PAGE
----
Local reporters like those in Federally Administered Tribal Areas, Swat, and Mingora are crucial to accurate, fully formed
news coverage. Their importance was evident in August, when reports began to
emerge that prominent Taliban leader Baitullah
Mehsud had been killed by a U.S.-launched missile apparently fired from an
unmanned drone over South Waziristan in the Federally Administered Tribal Areas, or FATA. As Reuters
noted in the middle of the dispute, “independent verification of the claims
and counter-claims is extremely difficult as the Mehsud lands where the U.S.
missile struck the house of Baitullah’s father-in-law are remote and
inaccessible.” It was up to local reporters to get the information firsthand.
Eventually they did, confirming Baitullah Mehsud’s death.
A similar missile strike was the focus of Hayatullah Khan’s
last assignment in North Waziristan. Khan, a
freelance journalist well known in the region, had filed photos and a story
showing a U.S.-made Hellfire missile had struck a home in the town of Miran
Shah, killing senior al-Qaeda figure Hamza Rabia. The story, which appeared in
the widely read Urdu-language daily Ausaf,
and the pictures, distributed by the European Pressphoto Agency, contradicted
the Pakistani government’s official explanation that Rabia had died in a blast
caused by explosives located inside the house—the same sort of questions that
surrounded the death of Baitullah Mehsud.
The next day, December 5, 2005, five gunmen forced Khan’s
car off the road, abducting the journalist as his younger brother Haseenullah
watched helplessly. For six months rumors swirled about who had taken Khan
before the phone rang at his family’s home at 4:40 p.m. on June 16, 2006. A
Pakistani intelligence officer identifying himself only as Maj. Kamal said
Khan’s body had been dumped in Miran Shah’s marketplace. With that, the officer
said, his responsibility to the family had ended. The corpse was thin and
dirty, in the same clothes Khan had been wearing when he was abducted.
For the shaky Musharraf government, admitting in late 2005
that the United States could
impinge on Pakistan’s
territory was a political embarrassment. The last thing the embattled Musharraf
needed was an enterprising local reporter offering photographic evidence that
contradicted the government’s sanitized version of events. Worse, the
photographs made their way around the world undercutting Musharraf’s
international credibility, particularly in the Islamic world.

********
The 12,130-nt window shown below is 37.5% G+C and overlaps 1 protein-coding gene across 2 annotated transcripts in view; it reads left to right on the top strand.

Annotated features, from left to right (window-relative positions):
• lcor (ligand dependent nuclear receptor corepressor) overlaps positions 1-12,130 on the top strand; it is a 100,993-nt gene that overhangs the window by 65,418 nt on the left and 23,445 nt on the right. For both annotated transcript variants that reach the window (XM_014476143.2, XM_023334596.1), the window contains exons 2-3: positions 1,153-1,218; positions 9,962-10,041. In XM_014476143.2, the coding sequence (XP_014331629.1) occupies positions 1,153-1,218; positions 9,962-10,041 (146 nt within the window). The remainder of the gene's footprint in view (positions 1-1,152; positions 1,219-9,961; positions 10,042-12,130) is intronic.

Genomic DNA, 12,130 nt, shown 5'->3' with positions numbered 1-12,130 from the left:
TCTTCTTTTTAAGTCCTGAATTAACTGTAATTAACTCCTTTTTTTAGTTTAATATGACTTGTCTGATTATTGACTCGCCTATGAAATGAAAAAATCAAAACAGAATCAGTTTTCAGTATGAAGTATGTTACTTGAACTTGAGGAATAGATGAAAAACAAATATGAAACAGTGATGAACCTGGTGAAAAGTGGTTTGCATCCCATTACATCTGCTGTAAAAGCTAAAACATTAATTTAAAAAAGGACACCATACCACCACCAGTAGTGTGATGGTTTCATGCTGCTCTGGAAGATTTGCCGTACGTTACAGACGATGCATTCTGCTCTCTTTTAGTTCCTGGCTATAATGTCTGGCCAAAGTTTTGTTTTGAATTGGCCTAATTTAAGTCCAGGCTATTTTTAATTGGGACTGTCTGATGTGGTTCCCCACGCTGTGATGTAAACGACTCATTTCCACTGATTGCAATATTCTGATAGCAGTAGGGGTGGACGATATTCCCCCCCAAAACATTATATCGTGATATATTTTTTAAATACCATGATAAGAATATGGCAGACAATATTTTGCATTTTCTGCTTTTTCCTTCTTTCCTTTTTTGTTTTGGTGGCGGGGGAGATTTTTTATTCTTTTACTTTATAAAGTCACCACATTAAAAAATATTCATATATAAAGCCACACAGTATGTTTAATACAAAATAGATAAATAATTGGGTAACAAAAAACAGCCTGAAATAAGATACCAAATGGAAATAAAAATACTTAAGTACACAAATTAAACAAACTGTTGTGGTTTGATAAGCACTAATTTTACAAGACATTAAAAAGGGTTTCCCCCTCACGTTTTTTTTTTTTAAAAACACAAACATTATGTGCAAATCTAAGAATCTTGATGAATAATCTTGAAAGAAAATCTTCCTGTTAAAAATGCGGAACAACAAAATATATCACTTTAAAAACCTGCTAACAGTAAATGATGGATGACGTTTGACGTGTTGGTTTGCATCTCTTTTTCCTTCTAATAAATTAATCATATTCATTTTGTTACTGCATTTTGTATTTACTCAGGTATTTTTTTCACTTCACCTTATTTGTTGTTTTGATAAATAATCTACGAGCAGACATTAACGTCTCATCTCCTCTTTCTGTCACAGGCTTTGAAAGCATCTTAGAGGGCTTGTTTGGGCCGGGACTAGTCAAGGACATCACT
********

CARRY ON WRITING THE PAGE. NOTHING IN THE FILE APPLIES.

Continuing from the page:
Khan’s death reverberated far beyond FATA, and remains an
issue in Pakistan
three years later. When I was in Pakistan in July, several
journalists raised the case and its implications. “As far as reporting from the
tribal areas, I don’t think much has changed,” said Muhammad Arshad Sharif,
Dawn TV’s defense and foreign affairs correspondent. “As for the border areas,
it’s still the military and secret intelligence agencies that call the shots.”
At the time of Khan’s abduction and murder, the Musharraf
government had been conducting a running battle with Pakistan’s vibrant and increasingly
defiant media. Some journalists openly accused the government of being
complicit in his death. Sailab Mehsud, then president of the Tribal Union of
Journalists, was blunt when he spoke with CPJ at the time: “We know that the
government had a hand in this. A message has been sent that we should stop
doing our work. For us, the post-Hayat period will only be more dangerous.”
Mehsud was right about future risks. Since Hayatullah Khan’s
death, at least 13 more Pakistani journalists have been killed on duty, five of
them murdered. None of the murder cases have been investigated to any
significant degree. CPJ places Pakistan
12th on its Impunity Index, which ranks countries in which journalists are slain
regularly and governments fail to solve the crimes.
Under international pressure, Musharraf agreed to have
Khan’s death investigated by Peshawar High Court Judge Mohammed Reza Khan (no
relation to Hayatullah). North
West Frontier Province Gov. Ali Mohammad Orakzai set up three commissions of
inquiry of his own. But while Judge Khan submitted his report in August
2006, the results have never been made public. Neither have the findings of any
of the Orakzai commissions.
Musharraf and his successor, Asif Ali Zardari, refused to
release the reports despite repeated calls from Pakistani journalists and the
international media rights community. The government has yet to respond to
CPJ’s most recent written request, made in September.
Journalists have long been under attack in Pakistan, no
matter who is at the head of the government, and Khan’s death could simply
become another milestone on a long road of unexplained deaths. In Khan’s case,
though, investigative reports are stashed away in the government’s records.
Making those reports public would be a small step in the direction of reversing
years of impunity at a time when the government says it is starting the nation
down a new path.
Part 1: During an all-out military offensive, local reporters faced grave risks. Some literally lost their homes.
Part 2: Dozens of journalists flee the Swat Valley and nearby areas, leaving independent local coverage scant.
Part 3: Coverage of the fighting was left in large part to Pakistani reporters from outside the region who had embedded with the military.
Part 4 Hayatullah Khan was murdered in 2006 in the Federally Administered Tribal Areas. The government investigated—and then kept its reports secret.
Part 5: Government, media can undertake reforms to improve security.